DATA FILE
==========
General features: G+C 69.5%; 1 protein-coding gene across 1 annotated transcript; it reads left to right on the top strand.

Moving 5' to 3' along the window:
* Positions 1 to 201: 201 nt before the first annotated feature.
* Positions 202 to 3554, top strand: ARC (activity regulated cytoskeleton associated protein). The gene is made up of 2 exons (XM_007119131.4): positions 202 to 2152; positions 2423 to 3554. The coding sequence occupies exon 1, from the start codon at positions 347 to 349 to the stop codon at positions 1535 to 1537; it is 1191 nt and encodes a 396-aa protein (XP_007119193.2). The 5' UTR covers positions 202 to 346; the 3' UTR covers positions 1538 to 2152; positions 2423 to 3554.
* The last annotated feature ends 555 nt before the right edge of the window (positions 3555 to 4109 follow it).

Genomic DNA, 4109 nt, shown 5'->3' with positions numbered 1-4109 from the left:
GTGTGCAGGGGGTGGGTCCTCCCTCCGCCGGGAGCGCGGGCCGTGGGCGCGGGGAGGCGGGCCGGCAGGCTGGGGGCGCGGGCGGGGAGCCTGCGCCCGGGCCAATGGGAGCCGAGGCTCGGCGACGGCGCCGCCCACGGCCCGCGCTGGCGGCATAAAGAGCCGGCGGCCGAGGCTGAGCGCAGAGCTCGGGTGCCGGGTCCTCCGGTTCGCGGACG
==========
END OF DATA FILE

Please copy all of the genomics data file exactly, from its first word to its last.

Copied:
General features: G+C 69.5%; 1 protein-coding gene across 1 annotated transcript; it reads left to right on the top strand.

Moving 5' to 3' along the window:
* Positions 1 to 201: 201 nt before the first annotated feature.
* Positions 202 to 3554, top strand: ARC (activity regulated cytoskeleton associated protein). The gene is made up of 2 exons (XM_007119131.4): positions 202 to 2152; positions 2423 to 3554. The coding sequence occupies exon 1, from the start codon at positions 347 to 349 to the stop codon at positions 1535 to 1537; it is 1191 nt and encodes a 396-aa protein (XP_007119193.2). The 5' UTR covers positions 202 to 346; the 3' UTR covers positions 1538 to 2152; positions 2423 to 3554.
* The last annotated feature ends 555 nt before the right edge of the window (positions 3555 to 4109 follow it).

Genomic DNA, 4109 nt, shown 5'->3' with positions numbered 1-4109 from the left:
GTGTGCAGGGGGTGGGTCCTCCCTCCGCCGGGAGCGCGGGCCGTGGGCGCGGGGAGGCGGGCCGGCAGGCTGGGGGCGCGGGCGGGGAGCCTGCGCCCGGGCCAATGGGAGCCGAGGCTCGGCGACGGCGCCGCCCACGGCCCGCGCTGGCGGCATAAAGAGCCGGCGGCCGAGGCTGAGCGCAGAGCTCGGGTGCCGGGTCCTCCGGTTCGCGGACG